Karl Schuster

Black Forest Idyll, 1900

About the object

Schuster studied architecture and painting. He recreates the individual features of the building in great detail: the pitched half-hip roof is thatched, the façade is clad in wooden shingles and the lattice windows have shutters. Although the detail has been painted realistically, Schuster still manages to create a thoroughly idyllic impression.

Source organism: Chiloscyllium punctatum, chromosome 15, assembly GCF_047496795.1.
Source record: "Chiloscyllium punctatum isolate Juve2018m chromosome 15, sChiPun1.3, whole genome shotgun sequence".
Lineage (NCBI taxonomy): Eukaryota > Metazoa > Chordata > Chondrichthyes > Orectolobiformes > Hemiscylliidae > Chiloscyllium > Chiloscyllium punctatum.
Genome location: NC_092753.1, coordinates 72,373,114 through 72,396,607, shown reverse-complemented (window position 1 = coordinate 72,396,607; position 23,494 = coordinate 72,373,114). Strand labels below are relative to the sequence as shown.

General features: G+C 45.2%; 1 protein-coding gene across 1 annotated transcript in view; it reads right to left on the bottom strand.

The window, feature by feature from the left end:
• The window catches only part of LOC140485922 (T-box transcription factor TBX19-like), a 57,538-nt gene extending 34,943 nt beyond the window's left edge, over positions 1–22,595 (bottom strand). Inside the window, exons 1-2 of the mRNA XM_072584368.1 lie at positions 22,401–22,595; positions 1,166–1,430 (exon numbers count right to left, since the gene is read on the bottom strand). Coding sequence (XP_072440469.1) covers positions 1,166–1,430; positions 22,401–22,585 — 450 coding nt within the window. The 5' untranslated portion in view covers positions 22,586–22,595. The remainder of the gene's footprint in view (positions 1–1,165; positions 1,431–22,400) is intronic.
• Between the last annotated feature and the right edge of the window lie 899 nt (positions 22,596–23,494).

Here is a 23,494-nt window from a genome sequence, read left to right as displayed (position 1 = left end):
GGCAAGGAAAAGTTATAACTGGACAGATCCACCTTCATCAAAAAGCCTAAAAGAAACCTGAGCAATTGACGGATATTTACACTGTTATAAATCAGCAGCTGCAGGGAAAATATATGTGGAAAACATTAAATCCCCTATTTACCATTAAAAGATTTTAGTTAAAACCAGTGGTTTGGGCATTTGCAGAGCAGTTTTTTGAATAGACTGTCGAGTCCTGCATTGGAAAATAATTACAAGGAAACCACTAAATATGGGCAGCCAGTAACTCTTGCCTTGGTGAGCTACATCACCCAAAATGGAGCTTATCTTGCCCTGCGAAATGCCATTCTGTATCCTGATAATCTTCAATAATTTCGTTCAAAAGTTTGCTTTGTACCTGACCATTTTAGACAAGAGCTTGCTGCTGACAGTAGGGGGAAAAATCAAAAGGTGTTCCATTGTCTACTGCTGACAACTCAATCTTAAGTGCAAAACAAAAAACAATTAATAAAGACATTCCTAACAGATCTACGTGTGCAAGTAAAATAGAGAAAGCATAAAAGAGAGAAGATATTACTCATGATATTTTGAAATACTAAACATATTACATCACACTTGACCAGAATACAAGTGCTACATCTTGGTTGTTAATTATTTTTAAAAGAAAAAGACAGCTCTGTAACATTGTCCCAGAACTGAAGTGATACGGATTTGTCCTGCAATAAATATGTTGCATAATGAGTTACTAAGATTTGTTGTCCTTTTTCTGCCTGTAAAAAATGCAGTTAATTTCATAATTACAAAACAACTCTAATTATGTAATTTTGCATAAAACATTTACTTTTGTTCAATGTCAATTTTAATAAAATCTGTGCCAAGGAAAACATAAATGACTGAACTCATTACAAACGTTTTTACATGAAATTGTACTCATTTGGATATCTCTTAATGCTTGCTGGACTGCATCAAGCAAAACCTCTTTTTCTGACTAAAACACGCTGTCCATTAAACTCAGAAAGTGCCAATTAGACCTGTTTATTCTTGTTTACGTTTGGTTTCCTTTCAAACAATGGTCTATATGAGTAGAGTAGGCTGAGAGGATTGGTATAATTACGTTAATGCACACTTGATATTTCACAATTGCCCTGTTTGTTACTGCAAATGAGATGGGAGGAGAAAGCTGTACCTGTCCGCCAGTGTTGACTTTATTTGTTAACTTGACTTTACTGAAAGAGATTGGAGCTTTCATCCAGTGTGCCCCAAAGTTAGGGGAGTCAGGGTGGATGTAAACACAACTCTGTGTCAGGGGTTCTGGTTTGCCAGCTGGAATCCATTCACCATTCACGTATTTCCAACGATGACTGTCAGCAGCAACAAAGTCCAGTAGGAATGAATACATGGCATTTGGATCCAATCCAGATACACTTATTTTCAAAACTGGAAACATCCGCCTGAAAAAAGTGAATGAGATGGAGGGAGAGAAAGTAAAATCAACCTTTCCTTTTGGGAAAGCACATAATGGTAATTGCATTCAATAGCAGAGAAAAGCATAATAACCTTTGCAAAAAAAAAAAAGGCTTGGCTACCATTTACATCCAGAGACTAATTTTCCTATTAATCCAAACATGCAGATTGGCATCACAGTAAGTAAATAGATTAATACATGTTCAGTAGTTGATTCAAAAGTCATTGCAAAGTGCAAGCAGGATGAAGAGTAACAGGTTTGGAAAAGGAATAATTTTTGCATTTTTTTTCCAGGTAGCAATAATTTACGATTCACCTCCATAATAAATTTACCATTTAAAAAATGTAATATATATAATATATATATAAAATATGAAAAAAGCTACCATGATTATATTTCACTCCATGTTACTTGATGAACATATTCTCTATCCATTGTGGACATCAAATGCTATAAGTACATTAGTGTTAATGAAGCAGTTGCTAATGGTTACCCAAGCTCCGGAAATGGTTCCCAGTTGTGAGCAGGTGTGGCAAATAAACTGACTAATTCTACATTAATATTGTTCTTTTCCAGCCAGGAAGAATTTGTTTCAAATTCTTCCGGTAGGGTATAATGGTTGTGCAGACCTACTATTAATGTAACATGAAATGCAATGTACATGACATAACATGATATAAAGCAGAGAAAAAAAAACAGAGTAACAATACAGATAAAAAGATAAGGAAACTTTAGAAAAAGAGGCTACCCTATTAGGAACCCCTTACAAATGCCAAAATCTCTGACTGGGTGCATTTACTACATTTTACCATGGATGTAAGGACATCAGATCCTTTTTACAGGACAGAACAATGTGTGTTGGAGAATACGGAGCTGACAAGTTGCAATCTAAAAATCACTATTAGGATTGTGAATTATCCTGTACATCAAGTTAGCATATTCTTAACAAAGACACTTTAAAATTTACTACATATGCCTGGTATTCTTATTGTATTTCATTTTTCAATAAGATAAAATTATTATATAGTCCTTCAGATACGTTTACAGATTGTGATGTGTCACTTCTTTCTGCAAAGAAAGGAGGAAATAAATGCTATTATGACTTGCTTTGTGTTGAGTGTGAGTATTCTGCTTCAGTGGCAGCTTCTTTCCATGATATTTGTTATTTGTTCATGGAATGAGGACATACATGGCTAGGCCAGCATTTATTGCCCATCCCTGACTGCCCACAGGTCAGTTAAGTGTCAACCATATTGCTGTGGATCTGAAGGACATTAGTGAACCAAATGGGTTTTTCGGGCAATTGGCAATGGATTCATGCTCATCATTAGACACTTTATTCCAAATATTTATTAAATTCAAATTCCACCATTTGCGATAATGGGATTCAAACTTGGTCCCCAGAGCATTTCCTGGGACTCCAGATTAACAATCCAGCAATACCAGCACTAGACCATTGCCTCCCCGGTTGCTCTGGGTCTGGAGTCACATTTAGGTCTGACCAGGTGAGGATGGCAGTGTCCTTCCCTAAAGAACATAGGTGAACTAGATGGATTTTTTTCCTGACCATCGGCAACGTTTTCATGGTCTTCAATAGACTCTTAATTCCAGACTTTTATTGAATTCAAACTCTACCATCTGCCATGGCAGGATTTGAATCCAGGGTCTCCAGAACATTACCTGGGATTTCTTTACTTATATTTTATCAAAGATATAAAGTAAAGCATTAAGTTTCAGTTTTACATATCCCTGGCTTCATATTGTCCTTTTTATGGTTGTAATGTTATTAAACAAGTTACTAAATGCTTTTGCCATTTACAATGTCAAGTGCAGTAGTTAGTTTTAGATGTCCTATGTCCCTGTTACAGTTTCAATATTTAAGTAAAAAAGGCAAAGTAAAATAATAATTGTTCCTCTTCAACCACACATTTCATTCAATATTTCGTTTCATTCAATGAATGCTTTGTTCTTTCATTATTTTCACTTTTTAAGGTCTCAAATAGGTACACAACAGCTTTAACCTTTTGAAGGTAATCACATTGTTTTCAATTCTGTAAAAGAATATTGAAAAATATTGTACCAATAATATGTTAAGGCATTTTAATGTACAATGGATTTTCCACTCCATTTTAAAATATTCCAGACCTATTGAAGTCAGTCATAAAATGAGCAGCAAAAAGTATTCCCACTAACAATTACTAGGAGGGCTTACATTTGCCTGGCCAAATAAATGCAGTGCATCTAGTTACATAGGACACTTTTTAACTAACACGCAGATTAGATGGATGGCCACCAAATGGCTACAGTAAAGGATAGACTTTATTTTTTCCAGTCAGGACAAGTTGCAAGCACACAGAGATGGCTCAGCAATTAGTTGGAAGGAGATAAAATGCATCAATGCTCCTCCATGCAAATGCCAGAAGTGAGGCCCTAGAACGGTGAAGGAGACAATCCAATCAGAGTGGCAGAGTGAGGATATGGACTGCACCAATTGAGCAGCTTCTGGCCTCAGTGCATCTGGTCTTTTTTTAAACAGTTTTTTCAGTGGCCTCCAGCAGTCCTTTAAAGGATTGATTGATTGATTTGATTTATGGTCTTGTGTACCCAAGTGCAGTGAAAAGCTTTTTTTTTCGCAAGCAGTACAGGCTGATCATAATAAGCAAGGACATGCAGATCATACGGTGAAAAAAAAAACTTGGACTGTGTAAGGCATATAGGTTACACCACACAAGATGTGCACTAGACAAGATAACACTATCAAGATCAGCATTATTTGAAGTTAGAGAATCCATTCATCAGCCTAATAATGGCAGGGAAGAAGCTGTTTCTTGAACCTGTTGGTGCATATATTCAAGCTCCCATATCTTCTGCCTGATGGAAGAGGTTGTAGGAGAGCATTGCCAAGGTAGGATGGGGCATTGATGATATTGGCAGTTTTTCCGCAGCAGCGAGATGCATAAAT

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As the title of the painting indicates, here Karl Schuster presents a seemingly perfect, harmoniously transfigured “idyll”: an old farmhouse in the midst of a peaceful, snowy landscape. In this work he successfully dramatizes both the beauty and the loneliness of the Black Forest in winter. A native of Freiburg, Karl Schuster studied both architecture and painting. His study of architecture had a profound influence on his work, which consisted primarily of detailed paintings of house facades, alleys, and figural scenes from Freiburg and the Black Forest. He also traveled extensively and painted numerous scenes from Alsace, the Netherlands, Italy, and Spain. Here Schuster presents a careful rendering of a traditional Black Forest house. The low-hanging roof covered in straw, typical of the houses of this southern region, is partially shrouded in snow; the house is surrounded by a snow-covered landscape and the mountains of the Black Forest. Karl Schuster depicts the building from the side so that we can observe both the main house and an adjoining building, possibly a barn. A fence stretches across the foreground, and in the background of the picture stands a small building that likewise belongs to the farm. The influence of Schuster’s architectural training is very clear, for the details of the Black Forest house are precisely delineated—the aforementioned low-hanging roof, as well as the wooden shingles on the façade and the arrangement of the farmhouse, which suggests an isolated farm. On such farms, humans and animals essentially live under a single roof. Schuster’s precise, accurate depiction successfully casts the spell of the winter landscape on the viewer. Despite the realistic rendering, the painting conveys a thoroughly idyllic impression. Today there are still a few houses in the Black Forest that appear nearly identical to Schuster’s work. MELISSA MAGGIORE (Transl. MELISSA THORSON)

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